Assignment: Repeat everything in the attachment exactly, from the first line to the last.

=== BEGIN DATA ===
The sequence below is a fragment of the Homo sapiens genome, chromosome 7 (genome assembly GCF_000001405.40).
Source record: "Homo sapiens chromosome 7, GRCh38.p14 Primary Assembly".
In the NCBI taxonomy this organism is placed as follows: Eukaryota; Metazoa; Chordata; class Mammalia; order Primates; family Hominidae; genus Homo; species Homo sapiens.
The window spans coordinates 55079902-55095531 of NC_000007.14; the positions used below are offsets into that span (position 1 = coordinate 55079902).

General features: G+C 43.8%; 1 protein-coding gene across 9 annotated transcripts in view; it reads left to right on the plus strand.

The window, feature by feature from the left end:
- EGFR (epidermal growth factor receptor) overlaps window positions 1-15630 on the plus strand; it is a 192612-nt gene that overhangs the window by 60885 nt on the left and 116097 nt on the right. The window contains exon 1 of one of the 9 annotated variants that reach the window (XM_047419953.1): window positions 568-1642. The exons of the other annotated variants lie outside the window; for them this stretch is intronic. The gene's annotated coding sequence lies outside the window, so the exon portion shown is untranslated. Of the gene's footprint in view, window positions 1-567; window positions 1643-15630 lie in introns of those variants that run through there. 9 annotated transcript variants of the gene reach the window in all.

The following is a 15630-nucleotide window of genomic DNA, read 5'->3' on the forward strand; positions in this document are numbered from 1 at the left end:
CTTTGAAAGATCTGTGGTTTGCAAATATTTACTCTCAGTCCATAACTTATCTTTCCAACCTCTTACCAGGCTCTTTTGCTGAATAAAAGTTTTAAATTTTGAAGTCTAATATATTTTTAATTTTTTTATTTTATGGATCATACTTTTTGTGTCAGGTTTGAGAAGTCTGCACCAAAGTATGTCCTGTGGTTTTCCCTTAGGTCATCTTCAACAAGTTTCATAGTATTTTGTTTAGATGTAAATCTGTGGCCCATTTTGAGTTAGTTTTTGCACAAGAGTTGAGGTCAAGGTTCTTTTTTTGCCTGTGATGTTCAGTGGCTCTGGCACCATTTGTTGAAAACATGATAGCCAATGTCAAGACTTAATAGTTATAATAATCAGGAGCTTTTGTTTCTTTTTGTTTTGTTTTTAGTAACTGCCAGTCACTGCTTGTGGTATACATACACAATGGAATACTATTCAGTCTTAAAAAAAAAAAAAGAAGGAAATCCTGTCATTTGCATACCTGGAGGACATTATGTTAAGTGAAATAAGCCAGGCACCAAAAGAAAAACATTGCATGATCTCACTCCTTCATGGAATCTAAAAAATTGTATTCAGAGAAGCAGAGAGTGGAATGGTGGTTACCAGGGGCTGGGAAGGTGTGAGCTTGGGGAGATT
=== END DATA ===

The sequence below is a fragment of the Homo sapiens genome, chromosome 7 (genome assembly GCF_000001405.40).
Source record: "Homo sapiens chromosome 7, GRCh38.p14 Primary Assembly".
In the NCBI taxonomy this organism is placed as follows: Eukaryota; Metazoa; Chordata; class Mammalia; order Primates; family Hominidae; genus Homo; species Homo sapiens.
The window spans coordinates 55079902-55095531 of NC_000007.14; the positions used below are offsets into that span (position 1 = coordinate 55079902).

General features: G+C 43.8%; 1 protein-coding gene across 9 annotated transcripts in view; it reads left to right on the plus strand.

The window, feature by feature from the left end:
- EGFR (epidermal growth factor receptor) overlaps window positions 1-15630 on the plus strand; it is a 192612-nt gene that overhangs the window by 60885 nt on the left and 116097 nt on the right. The window contains exon 1 of one of the 9 annotated variants that reach the window (XM_047419953.1): window positions 568-1642. The exons of the other annotated variants lie outside the window; for them this stretch is intronic. The gene's annotated coding sequence lies outside the window, so the exon portion shown is untranslated. Of the gene's footprint in view, window positions 1-567; window positions 1643-15630 lie in introns of those variants that run through there. 9 annotated transcript variants of the gene reach the window in all.

The following is a 15630-nucleotide window of genomic DNA, read 5'->3' on the forward strand; positions in this document are numbered from 1 at the left end:
CTTTGAAAGATCTGTGGTTTGCAAATATTTACTCTCAGTCCATAACTTATCTTTCCAACCTCTTACCAGGCTCTTTTGCTGAATAAAAGTTTTAAATTTTGAAGTCTAATATATTTTTAATTTTTTTATTTTATGGATCATACTTTTTGTGTCAGGTTTGAGAAGTCTGCACCAAAGTATGTCCTGTGGTTTTCCCTTAGGTCATCTTCAACAAGTTTCATAGTATTTTGTTTAGATGTAAATCTGTGGCCCATTTTGAGTTAGTTTTTGCACAAGAGTTGAGGTCAAGGTTCTTTTTTTGCCTGTGATGTTCAGTGGCTCTGGCACCATTTGTTGAAAACATGATAGCCAATGTCAAGACTTAATAGTTATAATAATCAGGAGCTTTTGTTTCTTTTTGTTTTGTTTTTAGTAACTGCCAGTCACTGCTTGTGGTATACATACACAATGGAATACTATTCAGTCTTAAAAAAAAAAAAAGAAGGAAATCCTGTCATTTGCATACCTGGAGGACATTATGTTAAGTGAAATAAGCCAGGCACCAAAAGAAAAACATTGCATGATCTCACTCCTTCATGGAATCTAAAAAATTGTATTCAGAGAAGCAGAGAGTGGAATGGTGGTTACCAGGGGCTGGGAAGGTGTGAGCTTGGGGAGATT